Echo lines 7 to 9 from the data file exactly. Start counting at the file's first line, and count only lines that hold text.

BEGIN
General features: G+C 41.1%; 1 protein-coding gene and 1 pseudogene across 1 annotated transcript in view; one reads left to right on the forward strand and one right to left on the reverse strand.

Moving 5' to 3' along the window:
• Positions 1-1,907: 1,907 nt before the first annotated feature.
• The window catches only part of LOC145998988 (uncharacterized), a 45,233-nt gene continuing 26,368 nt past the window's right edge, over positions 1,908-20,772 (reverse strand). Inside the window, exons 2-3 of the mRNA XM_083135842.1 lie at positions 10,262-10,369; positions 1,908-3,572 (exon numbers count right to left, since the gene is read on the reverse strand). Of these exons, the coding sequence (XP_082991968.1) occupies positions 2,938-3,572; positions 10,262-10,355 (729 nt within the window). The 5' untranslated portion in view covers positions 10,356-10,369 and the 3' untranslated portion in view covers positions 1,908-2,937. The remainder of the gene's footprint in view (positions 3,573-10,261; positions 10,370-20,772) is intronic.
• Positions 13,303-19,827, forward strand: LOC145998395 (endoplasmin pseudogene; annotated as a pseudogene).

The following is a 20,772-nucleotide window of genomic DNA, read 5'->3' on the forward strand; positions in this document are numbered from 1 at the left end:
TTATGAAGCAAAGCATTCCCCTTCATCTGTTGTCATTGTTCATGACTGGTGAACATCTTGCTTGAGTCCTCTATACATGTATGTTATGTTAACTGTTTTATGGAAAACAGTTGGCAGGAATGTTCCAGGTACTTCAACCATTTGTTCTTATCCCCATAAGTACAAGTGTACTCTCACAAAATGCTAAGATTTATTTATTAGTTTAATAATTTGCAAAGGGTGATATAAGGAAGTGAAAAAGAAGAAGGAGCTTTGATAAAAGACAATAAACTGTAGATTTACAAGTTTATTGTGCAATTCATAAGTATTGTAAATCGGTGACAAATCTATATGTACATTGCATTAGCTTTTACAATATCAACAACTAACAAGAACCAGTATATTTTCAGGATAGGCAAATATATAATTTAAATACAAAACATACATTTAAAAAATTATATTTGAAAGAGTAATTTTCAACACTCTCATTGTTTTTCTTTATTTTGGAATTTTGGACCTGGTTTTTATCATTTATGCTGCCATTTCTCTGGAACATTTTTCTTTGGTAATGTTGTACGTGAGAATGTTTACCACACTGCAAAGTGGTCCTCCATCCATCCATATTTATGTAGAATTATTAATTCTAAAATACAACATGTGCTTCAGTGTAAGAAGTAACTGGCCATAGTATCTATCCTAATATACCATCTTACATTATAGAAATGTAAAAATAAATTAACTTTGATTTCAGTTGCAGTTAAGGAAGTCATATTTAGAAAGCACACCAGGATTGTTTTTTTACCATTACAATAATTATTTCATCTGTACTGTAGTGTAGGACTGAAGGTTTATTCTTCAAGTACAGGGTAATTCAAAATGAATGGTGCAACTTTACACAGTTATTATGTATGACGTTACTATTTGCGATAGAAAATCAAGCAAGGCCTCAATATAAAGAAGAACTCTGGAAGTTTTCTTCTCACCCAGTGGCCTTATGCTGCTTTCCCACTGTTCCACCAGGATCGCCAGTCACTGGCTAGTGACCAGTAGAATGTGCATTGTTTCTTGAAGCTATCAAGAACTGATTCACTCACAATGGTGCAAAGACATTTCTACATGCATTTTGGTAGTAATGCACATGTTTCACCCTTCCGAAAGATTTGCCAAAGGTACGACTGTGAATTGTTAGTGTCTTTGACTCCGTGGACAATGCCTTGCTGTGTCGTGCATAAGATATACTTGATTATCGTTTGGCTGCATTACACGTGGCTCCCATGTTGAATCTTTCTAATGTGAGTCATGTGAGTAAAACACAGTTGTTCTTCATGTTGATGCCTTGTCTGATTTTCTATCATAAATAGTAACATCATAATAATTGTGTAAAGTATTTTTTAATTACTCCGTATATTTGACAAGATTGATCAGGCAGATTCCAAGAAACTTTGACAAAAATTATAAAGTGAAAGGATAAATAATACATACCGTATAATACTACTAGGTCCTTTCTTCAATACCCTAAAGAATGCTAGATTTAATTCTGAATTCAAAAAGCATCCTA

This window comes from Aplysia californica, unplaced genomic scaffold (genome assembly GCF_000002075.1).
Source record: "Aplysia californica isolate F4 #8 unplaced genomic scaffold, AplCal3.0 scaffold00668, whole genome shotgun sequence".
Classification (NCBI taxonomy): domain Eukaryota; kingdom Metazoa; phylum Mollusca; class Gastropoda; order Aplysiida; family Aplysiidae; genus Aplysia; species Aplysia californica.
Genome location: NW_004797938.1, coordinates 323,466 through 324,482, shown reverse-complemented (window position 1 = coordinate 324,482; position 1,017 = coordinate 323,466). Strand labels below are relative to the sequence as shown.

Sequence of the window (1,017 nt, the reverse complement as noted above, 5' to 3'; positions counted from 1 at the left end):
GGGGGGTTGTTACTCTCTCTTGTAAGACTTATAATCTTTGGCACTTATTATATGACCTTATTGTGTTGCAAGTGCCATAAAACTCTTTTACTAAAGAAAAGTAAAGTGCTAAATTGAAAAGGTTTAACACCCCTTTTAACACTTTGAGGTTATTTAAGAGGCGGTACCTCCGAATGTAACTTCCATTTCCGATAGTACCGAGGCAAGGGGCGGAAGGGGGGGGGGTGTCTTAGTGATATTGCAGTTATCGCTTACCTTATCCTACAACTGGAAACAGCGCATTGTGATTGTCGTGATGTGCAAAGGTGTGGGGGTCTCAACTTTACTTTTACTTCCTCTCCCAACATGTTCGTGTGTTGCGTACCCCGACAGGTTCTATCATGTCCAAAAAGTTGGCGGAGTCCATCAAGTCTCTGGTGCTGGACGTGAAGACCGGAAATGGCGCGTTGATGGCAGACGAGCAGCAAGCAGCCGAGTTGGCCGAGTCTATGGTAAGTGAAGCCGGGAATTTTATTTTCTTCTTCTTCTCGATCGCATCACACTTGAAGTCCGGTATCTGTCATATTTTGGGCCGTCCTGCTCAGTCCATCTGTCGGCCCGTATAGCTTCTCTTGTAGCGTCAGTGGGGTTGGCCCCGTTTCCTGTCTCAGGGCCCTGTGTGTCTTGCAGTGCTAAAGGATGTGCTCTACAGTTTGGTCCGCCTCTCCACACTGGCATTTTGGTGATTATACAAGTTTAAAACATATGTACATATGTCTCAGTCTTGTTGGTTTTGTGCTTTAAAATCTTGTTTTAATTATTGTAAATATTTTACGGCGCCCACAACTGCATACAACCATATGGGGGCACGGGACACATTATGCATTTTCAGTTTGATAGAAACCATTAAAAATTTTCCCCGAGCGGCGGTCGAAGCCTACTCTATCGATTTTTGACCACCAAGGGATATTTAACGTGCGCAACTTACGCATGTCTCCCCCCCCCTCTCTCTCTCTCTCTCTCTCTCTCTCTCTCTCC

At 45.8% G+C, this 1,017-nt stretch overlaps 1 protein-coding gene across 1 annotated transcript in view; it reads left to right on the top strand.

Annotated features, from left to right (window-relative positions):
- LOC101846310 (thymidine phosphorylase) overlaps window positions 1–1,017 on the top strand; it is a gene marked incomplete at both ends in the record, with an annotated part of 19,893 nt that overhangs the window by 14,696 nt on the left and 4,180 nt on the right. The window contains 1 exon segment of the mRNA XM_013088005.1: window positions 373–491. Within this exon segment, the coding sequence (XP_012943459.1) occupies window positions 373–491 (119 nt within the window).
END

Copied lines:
TTATGAAGCAAAGCATTCCCCTTCATCTGTTGTCATTGTTCATGACTGGTGAACATCTTGCTTGAGTCCTCTATACATGTATGTTATGTTAACTGTTTTATGGAAAACAGTTGGCAGGAATGTTCCAGGTACTTCAACCATTTGTTCTTATCCCCATAAGTACAAGTGTACTCTCACAAAATGCTAAGATTTATTTATTAGTTTAATAATTTGCAAAGGGTGATATAAGGAAGTGAAAAAGAAGAAGGAGCTTTGATAAAAGACAATAAACTGTAGATTTACAAGTTTATTGTGCAATTCATAAGTATTGTAAATCGGTGACAAATCTATATGTACATTGCATTAGCTTTTACAATATCAACAACTAACAAGAACCAGTATATTTTCAGGATAGGCAAATATATAATTTAAATACAAAACATACATTTAAAAAATTATATTTGAAAGAGTAATTTTCAACACTCTCATTGTTTTTCTTTATTTTGGAATTTTGGACCTGGTTTTTATCATTTATGCTGCCATTTCTCTGGAACATTTTTCTTTGGTAATGTTGTACGTGAGAATGTTTACCACACTGCAAAGTGGTCCTCCATCCATCCATATTTATGTAGAATTATTAATTCTAAAATACAACATGTGCTTCAGTGTAAGAAGTAACTGGCCATAGTATCTATCCTAATATACCATCTTACATTATAGAAATGTAAAAATAAATTAACTTTGATTTCAGTTGCAGTTAAGGAAGTCATATTTAGAAAGCACACCAGGATTGTTTTTTTACCATTACAATAATTATTTCATCTGTACTGTAGTGTAGGACTGAAGGTTTATTCTTCAAGTACAGGGTAATTCAAAATGAATGGTGCAACTTTACACAGTTATTATGTATGACGTTACTATTTGCGATAGAAAATCAAGCAAGGCCTCAATATAAAGAAGAACTCTGGAAGTTTTCTTCTCACCCAGTGGCCTTATGCTGCTTTCCCACTGTTCCACCAGGATCGCCAGTCACTGGCTAGTGACCAGTAGAATGTGCATTGTTTCTTGAAGCTATCAAGAACTGATTCACTCACAATGGTGCAAAGACATTTCTACATGCATTTTGGTAGTAATGCACATGTTTCACCCTTCCGAAAGATTTGCCAAAGGTACGACTGTGAATTGTTAGTGTCTTTGACTCCGTGGACAATGCCTTGCTGTGTCGTGCATAAGATATACTTGATTATCGTTTGGCTGCATTACACGTGGCTCCCATGTTGAATCTTTCTAATGTGAGTCATGTGAGTAAAACACAGTTGTTCTTCATGTTGATGCCTTGTCTGATTTTCTATCATAAATAGTAACATCATAATAATTGTGTAAAGTATTTTTTAATTACTCCGTATATTTGACAAGATTGATCAGGCAGATTCCAAGAAACTTTGACAAAAATTATAAAGTGAAAGGATAAATAATACATACCGTATAATACTACTAGGTCCTTTCTTCAATACCCTAAAGAATGCTAGATTTAATTCTGAATTCAAAAAGCATCCTA

This window comes from Aplysia californica, unplaced genomic scaffold (genome assembly GCF_000002075.1).
Source record: "Aplysia californica isolate F4 #8 unplaced genomic scaffold, AplCal3.0 scaffold00668, whole genome shotgun sequence".